Having set out the basic scenario behind the phenomenon of refraction and dispersion, it is time to examine it in a little more detail. Light is made up of the superposition of several colours each having a different frequency, wave-length and energy. The manner in which the different frequencies and wavelengths combine to give white light is called Superposition. When two electromagnetic waves travel together they always interfere with each other giving rise to a new wave form, but they don't destroy any information in the process. This is the superposition principle in classical electrodynamics. The fact the electromagnetic waves can travel undisturbed from one another arises from the fact that photons - as opposed to electrons - carry no charge, so they do not interact with one another. So in summary, there is interference, and the electromagnetic waves lie on top of one another just like waves in a pool. These waves can regain their individual identity at any time. This is how the dispersion and recombination of light takes place. When looking at superposition it is possible to see that the frequencies (beats) of the different colours of light combine to give a new colour, white. The highest frequency in this case violet light has the most beats and therefore interacts strongly with all of the other colours (frequencies, wave-lengths) red with the lowest frequency has the least interaction. Therefore, these colours are stacked on each other in order of their interaction with red on top and violet below. When white light meets with a dispersive medium such as a prism, (the slope of the prism makes it dispersive) the dispersion of light takes place. How does this happen. Here it is necessary to note that for dispersion to take place light has to enter the prism at an angle if light enters the prism at 90 degrees to the normal, no dispersion takes place.

When angle of incidence is 90 degree then angle of reflection (no refraction takes place) will also be 90 degree, which means that the light ray will get reflected along the same path but it means that the incident ray and reflected ray will join to form a straight line. Look at the image below:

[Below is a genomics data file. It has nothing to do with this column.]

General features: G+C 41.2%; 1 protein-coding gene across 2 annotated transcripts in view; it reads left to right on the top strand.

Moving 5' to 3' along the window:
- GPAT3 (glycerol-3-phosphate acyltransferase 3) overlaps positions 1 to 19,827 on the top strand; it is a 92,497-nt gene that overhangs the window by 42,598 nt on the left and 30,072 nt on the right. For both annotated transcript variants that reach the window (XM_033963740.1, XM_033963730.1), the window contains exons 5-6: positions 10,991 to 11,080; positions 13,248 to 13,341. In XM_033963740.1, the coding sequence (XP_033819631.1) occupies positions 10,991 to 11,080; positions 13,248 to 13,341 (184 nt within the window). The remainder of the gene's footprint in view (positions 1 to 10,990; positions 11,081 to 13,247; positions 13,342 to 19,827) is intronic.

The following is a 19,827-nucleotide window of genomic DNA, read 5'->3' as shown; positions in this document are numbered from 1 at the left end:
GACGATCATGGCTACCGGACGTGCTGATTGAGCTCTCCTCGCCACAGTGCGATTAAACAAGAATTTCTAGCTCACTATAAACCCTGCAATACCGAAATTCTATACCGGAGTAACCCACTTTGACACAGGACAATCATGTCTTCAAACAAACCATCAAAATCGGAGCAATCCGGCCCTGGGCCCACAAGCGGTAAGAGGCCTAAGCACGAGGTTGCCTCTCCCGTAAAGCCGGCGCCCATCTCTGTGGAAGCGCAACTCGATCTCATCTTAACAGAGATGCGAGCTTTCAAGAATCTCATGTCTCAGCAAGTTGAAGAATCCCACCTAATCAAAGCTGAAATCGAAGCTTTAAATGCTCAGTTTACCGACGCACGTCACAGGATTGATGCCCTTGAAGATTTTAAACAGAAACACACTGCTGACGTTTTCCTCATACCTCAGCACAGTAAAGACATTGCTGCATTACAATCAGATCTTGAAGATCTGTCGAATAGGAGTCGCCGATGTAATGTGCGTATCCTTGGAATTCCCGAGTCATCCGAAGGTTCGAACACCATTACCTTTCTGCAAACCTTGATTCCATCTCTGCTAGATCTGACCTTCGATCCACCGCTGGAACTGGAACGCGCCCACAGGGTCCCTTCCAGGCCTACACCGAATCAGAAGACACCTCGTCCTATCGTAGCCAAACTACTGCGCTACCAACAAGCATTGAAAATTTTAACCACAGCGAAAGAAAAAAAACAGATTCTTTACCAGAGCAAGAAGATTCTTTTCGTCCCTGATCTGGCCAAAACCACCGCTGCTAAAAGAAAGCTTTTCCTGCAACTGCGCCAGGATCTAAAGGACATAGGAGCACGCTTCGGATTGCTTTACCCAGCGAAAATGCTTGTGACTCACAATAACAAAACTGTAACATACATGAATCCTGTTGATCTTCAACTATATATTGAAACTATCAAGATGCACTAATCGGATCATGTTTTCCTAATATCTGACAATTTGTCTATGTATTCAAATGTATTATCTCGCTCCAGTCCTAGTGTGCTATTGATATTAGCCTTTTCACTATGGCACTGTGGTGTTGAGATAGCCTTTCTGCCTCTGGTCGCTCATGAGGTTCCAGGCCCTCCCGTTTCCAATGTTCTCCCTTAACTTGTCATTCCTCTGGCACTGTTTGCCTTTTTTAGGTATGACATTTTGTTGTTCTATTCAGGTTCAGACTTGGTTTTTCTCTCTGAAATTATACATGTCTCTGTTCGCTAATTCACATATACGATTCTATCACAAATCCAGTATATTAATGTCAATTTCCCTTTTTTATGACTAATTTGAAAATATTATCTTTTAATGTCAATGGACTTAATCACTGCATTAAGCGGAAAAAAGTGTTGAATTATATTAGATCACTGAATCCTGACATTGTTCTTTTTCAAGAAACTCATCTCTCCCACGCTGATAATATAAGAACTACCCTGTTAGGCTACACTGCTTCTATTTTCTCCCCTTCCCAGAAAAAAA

Remember that when white light enters a prism it consists of different frequencies and wave-lengths stacked one on another. Therefore when light enters the sloped prism surface it is the lowest layer of light (violet) possessing the highest frequency that interacts with the prism first. The violet light looks around for its companion colours and seeing none of them enters the prism alone and gets deviated (refracted) according to Snell’s law. A miniscule instant later the ‘indigo’ colour enters the prism, looks around sees no other colours and is refracted. The same sequence continues through all the colours until finally red enters the prism and is refracted. In each case the angle of incidence is different and therefore the angle of refraction of each colour is also different.

The point to note here is that the dispersion of colours by a prism does not take place because light of different frequency travels at different speeds through the prism, dispersion takes place because the angle of incidence of each of the colours is different. Therefore, the statement that light of different frequencies travels at different speeds through a prism is one of the biggest canards of present days physics.

If for instance the angle of incidence is 30 degrees and the glass has a refractive index of 1.5 then according to snells law :

Solving Snell’s Law for sin θ2 yields

sin θ 2 = n1/n2 sin θ 1

Entering known values,

sin θ2 = 1/1.5 sin θ 1 = (0.666) (0.5) = 0.333

The angle is thus


θ2 = sin-1(0.333) = 19.5 degrees

Similarly: if the next angle of incidence is 35 degrees then:

sin θ2 = 1/1.5 sin θ 1 = (0.666) (0.7536) = 0.382

The angle is thus


θ2 = sin-1(0.382) = 22.45 degrees

and so on.

Therefore the angle of incidence has an appreciable effect on the angle of refraction, perhaps this is the explanation as to why there is such a great difference between the angle of refraction for violet and the angle of refraction for red when light is dispersed through a prism. It is certainly not due to the fact that light of different frequencies travels through the prism at different speeds!